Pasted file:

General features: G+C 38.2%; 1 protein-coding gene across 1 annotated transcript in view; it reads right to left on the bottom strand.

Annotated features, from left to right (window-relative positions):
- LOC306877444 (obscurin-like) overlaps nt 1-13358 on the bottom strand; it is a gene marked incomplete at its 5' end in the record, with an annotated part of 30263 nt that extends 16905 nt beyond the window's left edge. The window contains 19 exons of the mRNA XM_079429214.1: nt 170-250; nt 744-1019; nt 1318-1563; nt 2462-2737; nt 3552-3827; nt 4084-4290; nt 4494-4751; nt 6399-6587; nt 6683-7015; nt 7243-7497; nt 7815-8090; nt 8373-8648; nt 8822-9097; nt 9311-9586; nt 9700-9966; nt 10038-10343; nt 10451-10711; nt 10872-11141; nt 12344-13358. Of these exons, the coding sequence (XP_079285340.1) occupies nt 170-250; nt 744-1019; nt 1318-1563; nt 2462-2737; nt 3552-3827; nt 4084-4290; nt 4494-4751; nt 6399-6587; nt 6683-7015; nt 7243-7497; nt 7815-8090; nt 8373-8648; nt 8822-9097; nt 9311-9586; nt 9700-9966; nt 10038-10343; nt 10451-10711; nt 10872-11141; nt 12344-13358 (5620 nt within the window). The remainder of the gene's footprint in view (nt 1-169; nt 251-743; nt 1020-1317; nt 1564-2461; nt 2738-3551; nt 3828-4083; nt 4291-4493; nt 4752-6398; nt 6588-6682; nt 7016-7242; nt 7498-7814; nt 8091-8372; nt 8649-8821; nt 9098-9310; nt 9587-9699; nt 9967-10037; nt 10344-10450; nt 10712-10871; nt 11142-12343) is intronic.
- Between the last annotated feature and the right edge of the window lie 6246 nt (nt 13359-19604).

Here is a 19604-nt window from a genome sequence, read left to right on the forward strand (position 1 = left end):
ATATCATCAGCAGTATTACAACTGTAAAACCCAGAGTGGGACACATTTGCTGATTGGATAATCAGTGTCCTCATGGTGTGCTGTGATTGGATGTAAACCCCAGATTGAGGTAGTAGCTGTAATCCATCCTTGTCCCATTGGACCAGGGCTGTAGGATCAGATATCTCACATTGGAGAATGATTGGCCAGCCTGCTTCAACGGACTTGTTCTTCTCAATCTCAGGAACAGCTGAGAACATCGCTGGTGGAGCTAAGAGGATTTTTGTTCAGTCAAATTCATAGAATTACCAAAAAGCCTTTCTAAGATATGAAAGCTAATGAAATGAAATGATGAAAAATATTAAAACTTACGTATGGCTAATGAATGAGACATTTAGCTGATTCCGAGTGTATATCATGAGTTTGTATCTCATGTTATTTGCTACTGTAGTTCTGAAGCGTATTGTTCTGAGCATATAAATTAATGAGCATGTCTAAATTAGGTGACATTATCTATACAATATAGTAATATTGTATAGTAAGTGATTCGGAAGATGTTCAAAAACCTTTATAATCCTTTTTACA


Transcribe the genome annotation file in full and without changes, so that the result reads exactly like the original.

General features: G+C 38.2%; 1 protein-coding gene across 1 annotated transcript in view; it reads right to left on the bottom strand.

Annotated features, from left to right (window-relative positions):
- LOC306877444 (obscurin-like) overlaps nt 1-13358 on the bottom strand; it is a gene marked incomplete at its 5' end in the record, with an annotated part of 30263 nt that extends 16905 nt beyond the window's left edge. The window contains 19 exons of the mRNA XM_079429214.1: nt 170-250; nt 744-1019; nt 1318-1563; nt 2462-2737; nt 3552-3827; nt 4084-4290; nt 4494-4751; nt 6399-6587; nt 6683-7015; nt 7243-7497; nt 7815-8090; nt 8373-8648; nt 8822-9097; nt 9311-9586; nt 9700-9966; nt 10038-10343; nt 10451-10711; nt 10872-11141; nt 12344-13358. Of these exons, the coding sequence (XP_079285340.1) occupies nt 170-250; nt 744-1019; nt 1318-1563; nt 2462-2737; nt 3552-3827; nt 4084-4290; nt 4494-4751; nt 6399-6587; nt 6683-7015; nt 7243-7497; nt 7815-8090; nt 8373-8648; nt 8822-9097; nt 9311-9586; nt 9700-9966; nt 10038-10343; nt 10451-10711; nt 10872-11141; nt 12344-13358 (5620 nt within the window). The remainder of the gene's footprint in view (nt 1-169; nt 251-743; nt 1020-1317; nt 1564-2461; nt 2738-3551; nt 3828-4083; nt 4291-4493; nt 4752-6398; nt 6588-6682; nt 7016-7242; nt 7498-7814; nt 8091-8372; nt 8649-8821; nt 9098-9310; nt 9587-9699; nt 9967-10037; nt 10344-10450; nt 10712-10871; nt 11142-12343) is intronic.
- Between the last annotated feature and the right edge of the window lie 6246 nt (nt 13359-19604).

Here is a 19604-nt window from a genome sequence, read left to right on the forward strand (position 1 = left end):
ATATCATCAGCAGTATTACAACTGTAAAACCCAGAGTGGGACACATTTGCTGATTGGATAATCAGTGTCCTCATGGTGTGCTGTGATTGGATGTAAACCCCAGATTGAGGTAGTAGCTGTAATCCATCCTTGTCCCATTGGACCAGGGCTGTAGGATCAGATATCTCACATTGGAGAATGATTGGCCAGCCTGCTTCAACGGACTTGTTCTTCTCAATCTCAGGAACAGCTGAGAACATCGCTGGTGGAGCTAAGAGGATTTTTGTTCAGTCAAATTCATAGAATTACCAAAAAGCCTTTCTAAGATATGAAAGCTAATGAAATGAAATGATGAAAAATATTAAAACTTACGTATGGCTAATGAATGAGACATTTAGCTGATTCCGAGTGTATATCATGAGTTTGTATCTCATGTTATTTGCTACTGTAGTTCTGAAGCGTATTGTTCTGAGCATATAAATTAATGAGCATGTCTAAATTAGGTGACATTATCTATACAATATAGTAATATTGTATAGTAAGTGATTCGGAAGATGTTCAAAAACCTTTATAATCCTTTTTACA